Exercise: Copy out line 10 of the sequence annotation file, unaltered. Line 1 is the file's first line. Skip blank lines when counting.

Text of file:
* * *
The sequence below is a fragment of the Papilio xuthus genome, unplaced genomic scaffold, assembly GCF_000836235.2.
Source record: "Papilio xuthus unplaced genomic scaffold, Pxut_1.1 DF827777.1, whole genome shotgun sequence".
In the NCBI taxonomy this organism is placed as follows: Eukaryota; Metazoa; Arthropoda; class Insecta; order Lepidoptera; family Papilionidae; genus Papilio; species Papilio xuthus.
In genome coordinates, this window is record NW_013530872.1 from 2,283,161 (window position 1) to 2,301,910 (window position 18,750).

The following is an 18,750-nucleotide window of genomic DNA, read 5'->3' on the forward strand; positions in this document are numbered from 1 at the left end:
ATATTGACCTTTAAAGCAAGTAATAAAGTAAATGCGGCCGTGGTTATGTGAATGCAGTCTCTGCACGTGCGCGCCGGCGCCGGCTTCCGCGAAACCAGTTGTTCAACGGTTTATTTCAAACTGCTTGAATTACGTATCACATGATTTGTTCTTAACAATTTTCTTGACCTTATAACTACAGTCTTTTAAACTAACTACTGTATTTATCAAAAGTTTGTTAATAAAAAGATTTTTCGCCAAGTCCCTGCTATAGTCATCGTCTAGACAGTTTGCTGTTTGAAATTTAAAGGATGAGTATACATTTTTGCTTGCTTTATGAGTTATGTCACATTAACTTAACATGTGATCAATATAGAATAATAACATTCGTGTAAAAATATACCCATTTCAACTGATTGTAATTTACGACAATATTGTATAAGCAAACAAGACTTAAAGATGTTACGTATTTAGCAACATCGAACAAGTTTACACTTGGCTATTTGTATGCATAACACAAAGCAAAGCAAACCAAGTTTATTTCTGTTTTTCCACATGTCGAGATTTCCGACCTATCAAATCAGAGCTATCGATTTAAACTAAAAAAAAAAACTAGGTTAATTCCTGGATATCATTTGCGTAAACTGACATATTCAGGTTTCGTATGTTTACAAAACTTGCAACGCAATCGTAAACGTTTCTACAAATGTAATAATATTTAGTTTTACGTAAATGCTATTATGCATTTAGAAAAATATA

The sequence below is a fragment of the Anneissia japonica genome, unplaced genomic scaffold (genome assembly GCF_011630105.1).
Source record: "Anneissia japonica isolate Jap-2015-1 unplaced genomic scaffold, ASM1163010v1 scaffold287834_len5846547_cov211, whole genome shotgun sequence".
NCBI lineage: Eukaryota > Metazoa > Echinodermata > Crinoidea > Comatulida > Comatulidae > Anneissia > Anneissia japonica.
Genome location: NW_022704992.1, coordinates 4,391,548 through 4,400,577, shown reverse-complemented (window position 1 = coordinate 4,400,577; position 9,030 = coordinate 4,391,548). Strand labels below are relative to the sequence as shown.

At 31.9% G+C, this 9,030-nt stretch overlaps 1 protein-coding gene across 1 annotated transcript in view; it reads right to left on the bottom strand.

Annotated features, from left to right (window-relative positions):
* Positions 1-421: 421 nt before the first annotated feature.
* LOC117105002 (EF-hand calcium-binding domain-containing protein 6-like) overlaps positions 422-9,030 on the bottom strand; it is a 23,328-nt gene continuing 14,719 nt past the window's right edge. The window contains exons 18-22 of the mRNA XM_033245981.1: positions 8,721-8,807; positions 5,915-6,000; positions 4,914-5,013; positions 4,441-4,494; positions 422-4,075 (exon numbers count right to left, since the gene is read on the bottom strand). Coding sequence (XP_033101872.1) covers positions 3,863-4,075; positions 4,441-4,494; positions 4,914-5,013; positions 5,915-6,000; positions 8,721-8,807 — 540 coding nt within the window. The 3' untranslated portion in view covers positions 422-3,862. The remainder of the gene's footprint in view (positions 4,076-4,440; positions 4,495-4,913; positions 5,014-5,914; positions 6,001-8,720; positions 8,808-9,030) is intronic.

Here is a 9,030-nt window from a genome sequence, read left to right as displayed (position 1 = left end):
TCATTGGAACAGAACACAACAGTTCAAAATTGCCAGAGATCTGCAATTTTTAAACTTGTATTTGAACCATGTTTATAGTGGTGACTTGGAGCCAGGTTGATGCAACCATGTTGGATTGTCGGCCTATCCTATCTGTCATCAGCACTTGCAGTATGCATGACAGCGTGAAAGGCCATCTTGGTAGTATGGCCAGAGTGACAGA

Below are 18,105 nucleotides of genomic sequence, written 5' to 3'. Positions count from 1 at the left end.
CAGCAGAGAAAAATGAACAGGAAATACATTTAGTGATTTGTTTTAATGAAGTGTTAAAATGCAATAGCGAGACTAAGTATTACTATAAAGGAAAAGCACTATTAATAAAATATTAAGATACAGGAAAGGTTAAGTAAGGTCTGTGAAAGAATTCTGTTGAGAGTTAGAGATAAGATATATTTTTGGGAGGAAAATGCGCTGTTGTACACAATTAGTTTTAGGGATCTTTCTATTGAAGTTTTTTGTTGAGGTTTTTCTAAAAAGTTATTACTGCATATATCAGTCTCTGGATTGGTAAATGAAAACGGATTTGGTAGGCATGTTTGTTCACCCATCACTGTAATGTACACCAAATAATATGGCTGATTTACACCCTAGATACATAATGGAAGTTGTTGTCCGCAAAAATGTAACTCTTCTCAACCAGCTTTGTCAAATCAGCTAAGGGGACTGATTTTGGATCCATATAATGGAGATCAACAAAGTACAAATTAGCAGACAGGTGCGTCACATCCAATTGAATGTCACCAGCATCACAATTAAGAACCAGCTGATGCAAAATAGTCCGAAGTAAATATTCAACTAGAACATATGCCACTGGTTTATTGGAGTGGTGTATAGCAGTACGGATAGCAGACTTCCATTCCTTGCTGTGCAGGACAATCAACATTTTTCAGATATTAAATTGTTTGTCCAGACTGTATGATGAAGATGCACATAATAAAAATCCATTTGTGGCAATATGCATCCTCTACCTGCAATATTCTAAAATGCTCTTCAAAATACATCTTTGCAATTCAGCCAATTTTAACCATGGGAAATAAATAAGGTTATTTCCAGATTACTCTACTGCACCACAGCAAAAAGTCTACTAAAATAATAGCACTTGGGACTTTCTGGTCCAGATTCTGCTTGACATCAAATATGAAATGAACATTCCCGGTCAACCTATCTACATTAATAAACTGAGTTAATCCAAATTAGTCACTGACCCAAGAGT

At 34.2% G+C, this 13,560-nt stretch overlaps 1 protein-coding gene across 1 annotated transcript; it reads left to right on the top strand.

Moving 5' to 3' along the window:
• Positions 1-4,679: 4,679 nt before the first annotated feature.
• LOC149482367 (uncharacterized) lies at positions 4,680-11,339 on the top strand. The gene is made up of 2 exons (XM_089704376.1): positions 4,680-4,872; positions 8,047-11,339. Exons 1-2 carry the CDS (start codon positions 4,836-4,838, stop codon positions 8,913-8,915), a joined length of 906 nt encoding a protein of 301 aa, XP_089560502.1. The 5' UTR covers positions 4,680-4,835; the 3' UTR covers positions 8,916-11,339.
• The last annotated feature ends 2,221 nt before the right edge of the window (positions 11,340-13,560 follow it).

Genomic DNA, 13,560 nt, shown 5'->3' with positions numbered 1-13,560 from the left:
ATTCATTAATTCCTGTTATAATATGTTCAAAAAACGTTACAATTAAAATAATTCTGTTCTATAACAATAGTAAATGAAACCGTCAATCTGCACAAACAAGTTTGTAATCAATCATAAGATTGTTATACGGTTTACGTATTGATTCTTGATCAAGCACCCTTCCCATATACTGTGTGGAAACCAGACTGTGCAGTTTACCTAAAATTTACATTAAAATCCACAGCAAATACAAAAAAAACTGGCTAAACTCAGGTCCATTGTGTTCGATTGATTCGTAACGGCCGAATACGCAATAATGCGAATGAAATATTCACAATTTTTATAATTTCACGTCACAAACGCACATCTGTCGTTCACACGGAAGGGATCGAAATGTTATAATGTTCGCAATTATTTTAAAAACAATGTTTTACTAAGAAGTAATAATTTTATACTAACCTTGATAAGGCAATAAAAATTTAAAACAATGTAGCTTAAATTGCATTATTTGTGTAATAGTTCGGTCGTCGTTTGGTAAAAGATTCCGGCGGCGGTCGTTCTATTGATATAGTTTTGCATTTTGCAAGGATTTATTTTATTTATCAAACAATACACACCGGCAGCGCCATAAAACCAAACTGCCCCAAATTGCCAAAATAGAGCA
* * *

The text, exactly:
Genome location: NW_022704992.1, coordinates 4,391,548 through 4,400,577, shown reverse-complemented (window position 1 = coordinate 4,400,577; position 9,030 = coordinate 4,391,548). Strand labels below are relative to the sequence as shown.